The project team is led by UKZN’s Professors Daisy Pillay, Kathleen Pithouse-Morgan and Inbanathan Naicker and Dr Lungile Masinga; Professor Theresa Chisanga of Walter Sisulu University and Dr Anita Hiralaal from Durban University of Technology. It aims to build on and expand research on object inquiry and academic identities to explore the applied and theoretical usefulness of objects in response to the national priority to increase social cohesion.
According to Pillay, the symposium was inspired by the idea of appreciating the local and the everyday in higher education as sites for uncovering human-centred knowledges that could challenge hierarchical educational practices that deny people voice and agency.
‘Overall, this research symposium attempted to bring into dialogue multiple academic perspectives and experiences as groundwork for exploring the potential of object narratives to engage academics collectively in releasing the imagination and rethinking identities and values for building social cohesion,’ explained Pillay.
The symposium offered hands-on experience of working creatively with objects for meaning making in relation to academic identities and social cohesion. It provided a space for discussion and creative collaboration while including a display of objects and accompanying “object statements” that was created during the workshop to express the nexus between individual identities and values and shared community visions and values, within an overall focus on social cohesion in South African higher education.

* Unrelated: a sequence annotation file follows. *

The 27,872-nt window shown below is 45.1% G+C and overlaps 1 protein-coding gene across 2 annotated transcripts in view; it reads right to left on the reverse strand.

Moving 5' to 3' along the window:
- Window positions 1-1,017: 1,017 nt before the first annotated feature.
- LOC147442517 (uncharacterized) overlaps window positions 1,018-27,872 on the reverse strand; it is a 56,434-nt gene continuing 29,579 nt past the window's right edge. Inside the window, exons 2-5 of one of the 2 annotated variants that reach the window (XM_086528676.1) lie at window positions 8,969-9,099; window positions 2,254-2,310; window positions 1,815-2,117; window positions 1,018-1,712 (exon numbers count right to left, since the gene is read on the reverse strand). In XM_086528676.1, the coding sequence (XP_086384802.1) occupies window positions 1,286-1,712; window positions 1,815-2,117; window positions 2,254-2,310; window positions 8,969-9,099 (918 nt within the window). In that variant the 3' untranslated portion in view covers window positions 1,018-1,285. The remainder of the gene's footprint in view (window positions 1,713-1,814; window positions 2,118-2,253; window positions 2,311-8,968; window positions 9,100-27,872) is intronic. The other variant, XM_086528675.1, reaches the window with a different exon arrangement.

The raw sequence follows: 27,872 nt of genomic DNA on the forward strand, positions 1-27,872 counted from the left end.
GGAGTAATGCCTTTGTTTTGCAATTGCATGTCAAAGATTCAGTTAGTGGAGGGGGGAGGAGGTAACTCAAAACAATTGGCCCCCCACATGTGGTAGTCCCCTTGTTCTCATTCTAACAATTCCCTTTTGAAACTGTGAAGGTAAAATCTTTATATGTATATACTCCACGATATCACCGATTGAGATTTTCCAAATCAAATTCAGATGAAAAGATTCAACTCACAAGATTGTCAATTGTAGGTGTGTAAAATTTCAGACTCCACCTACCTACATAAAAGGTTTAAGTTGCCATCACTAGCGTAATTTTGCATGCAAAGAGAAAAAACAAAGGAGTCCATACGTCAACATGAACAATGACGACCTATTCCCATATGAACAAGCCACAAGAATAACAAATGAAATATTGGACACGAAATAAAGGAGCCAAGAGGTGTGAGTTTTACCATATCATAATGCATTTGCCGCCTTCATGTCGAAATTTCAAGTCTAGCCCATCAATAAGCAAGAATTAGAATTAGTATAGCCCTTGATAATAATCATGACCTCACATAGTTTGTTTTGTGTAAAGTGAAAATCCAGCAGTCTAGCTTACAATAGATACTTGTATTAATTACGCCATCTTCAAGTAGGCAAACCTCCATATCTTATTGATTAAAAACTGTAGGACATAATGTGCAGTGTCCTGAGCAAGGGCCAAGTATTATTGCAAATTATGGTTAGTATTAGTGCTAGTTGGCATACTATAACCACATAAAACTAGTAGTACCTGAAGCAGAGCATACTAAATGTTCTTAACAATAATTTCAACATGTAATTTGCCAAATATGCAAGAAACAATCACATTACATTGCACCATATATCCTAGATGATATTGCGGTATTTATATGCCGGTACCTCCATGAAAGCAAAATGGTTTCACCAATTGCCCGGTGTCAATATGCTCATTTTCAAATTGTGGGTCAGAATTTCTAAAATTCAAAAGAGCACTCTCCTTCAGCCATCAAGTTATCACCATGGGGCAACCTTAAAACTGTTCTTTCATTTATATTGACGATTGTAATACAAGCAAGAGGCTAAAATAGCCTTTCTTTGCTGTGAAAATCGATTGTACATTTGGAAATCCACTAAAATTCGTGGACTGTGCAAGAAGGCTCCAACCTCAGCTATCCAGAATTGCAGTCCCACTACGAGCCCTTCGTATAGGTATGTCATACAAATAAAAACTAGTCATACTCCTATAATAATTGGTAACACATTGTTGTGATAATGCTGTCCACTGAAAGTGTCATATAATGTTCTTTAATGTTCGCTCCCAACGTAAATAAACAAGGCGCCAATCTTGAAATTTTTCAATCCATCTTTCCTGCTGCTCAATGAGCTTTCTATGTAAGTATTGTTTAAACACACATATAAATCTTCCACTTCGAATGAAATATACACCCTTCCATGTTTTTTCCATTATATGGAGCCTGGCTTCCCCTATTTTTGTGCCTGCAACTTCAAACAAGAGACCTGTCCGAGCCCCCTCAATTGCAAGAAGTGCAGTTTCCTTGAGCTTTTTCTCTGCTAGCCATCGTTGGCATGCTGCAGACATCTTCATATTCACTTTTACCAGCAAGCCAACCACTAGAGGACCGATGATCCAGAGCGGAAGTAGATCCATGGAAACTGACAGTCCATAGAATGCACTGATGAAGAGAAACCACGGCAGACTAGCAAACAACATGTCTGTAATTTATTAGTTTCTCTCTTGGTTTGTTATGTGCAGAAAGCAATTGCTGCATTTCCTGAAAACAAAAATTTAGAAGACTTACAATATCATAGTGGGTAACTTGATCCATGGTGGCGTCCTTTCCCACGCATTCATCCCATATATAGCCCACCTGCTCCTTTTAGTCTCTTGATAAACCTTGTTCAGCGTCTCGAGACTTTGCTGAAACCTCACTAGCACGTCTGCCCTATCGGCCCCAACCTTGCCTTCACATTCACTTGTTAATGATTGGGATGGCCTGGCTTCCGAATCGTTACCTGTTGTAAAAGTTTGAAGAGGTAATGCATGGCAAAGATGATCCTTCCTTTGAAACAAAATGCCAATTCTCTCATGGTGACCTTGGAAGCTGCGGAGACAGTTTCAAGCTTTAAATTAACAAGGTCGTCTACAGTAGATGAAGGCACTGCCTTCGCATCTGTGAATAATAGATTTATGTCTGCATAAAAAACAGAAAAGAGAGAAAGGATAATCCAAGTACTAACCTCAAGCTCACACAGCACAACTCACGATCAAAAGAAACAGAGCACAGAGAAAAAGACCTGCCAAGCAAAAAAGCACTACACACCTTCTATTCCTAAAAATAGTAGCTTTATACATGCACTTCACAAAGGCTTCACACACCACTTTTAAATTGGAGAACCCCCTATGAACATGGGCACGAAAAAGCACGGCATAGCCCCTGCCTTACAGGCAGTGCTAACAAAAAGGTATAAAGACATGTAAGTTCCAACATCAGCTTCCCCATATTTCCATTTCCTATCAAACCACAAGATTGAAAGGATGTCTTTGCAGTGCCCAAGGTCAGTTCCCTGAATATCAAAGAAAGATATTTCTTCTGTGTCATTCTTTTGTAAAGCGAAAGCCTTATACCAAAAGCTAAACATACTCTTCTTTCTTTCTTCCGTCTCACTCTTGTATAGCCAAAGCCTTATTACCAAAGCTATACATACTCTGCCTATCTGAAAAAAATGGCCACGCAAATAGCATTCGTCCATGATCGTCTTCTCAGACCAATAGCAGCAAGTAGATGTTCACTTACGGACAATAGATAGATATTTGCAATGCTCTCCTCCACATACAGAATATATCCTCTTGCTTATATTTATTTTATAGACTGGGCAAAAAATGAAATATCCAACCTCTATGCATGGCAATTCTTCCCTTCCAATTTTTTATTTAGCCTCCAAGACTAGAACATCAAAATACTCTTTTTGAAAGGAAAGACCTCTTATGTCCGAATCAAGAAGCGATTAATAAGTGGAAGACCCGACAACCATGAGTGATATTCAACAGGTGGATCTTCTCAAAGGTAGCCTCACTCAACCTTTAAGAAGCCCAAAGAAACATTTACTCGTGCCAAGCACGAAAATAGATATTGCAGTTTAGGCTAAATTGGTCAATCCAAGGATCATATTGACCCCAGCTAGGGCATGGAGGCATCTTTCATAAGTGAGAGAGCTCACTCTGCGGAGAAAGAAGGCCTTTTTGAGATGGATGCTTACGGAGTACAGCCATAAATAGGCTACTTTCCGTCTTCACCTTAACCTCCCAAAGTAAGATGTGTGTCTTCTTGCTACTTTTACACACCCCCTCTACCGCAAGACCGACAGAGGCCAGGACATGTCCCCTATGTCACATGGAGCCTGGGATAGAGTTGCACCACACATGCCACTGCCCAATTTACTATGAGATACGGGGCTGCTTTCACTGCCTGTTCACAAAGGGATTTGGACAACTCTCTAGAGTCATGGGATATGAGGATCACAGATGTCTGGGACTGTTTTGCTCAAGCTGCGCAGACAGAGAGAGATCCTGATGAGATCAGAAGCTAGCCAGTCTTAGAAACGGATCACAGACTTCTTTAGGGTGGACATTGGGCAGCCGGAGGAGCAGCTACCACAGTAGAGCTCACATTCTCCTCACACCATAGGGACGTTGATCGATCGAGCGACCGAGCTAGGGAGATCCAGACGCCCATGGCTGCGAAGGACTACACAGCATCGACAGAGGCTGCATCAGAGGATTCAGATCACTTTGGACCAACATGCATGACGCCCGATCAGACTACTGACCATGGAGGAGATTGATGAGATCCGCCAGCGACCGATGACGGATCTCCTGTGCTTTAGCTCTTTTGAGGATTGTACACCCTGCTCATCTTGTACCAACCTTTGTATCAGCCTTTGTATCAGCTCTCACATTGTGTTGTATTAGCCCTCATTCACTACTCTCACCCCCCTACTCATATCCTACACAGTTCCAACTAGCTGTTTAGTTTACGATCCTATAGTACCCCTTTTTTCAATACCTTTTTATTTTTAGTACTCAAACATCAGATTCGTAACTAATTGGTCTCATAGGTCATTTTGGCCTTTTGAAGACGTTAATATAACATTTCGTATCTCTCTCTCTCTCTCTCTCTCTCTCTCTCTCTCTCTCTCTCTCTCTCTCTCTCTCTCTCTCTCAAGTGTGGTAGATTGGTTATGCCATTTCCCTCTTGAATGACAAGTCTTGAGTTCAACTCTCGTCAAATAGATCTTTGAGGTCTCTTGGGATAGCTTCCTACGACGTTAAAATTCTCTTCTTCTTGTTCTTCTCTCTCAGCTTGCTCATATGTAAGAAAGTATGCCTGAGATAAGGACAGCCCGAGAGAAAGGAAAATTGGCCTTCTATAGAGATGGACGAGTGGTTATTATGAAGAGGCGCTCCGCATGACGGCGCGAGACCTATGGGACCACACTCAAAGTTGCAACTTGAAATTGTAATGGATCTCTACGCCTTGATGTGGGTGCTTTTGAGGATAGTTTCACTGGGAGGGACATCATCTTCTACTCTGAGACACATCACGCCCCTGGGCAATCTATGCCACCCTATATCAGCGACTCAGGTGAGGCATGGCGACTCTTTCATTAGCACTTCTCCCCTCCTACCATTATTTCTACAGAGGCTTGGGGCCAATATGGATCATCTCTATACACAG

It brought together 35 academics who are diverse in terms of academic disciplines, age, gender, language, and race, and in experience in research and teaching in multiple knowledge fields and a range of different higher education institutions. Professional artists from Durban University of Technology Dr Chris De Beer and Ms Lee Scott, worked alongside participants in developing the compositions.
Said Pillay, ‘The overall methodological approach is collaborative, arts-based inquiry. The project seeks to grow and sustain mutually nourishing connections between academics working in higher education institutions with diverse histories, varied geographical locations (rural and urban), different foci (non/research intensive), and those bearing unequal resources and administration support systems.’